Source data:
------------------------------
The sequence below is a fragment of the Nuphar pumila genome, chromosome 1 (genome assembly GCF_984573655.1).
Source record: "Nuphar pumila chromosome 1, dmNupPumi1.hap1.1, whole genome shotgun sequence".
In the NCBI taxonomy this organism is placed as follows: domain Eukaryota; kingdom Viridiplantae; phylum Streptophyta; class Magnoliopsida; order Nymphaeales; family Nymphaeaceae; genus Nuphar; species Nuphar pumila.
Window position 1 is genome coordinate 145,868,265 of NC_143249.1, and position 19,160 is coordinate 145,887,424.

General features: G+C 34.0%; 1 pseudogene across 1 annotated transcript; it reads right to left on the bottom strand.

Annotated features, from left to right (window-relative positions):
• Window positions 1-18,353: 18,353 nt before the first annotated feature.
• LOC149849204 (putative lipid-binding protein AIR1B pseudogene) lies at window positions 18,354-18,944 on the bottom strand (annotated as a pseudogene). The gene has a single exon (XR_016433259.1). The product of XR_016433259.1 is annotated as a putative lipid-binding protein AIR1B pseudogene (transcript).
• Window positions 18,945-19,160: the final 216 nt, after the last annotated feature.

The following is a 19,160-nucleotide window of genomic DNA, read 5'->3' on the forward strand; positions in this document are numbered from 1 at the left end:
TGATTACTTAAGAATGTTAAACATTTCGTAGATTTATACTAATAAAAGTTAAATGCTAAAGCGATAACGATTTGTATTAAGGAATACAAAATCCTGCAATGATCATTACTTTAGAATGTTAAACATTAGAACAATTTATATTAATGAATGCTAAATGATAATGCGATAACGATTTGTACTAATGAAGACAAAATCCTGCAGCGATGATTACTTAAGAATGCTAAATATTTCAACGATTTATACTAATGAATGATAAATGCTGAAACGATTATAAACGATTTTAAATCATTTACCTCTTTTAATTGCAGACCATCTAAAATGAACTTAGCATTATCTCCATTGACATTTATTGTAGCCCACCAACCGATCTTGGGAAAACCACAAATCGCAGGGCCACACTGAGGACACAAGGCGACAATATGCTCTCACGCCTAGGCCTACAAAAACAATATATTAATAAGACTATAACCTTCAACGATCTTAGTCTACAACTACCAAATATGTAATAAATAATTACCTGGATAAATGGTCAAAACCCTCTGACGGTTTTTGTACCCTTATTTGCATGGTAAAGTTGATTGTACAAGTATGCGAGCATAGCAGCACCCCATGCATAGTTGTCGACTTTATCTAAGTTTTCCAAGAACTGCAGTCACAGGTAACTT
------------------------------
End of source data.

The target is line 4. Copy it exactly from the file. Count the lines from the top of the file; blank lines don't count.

Window position 1 is genome coordinate 145,868,265 of NC_143249.1, and position 19,160 is coordinate 145,887,424.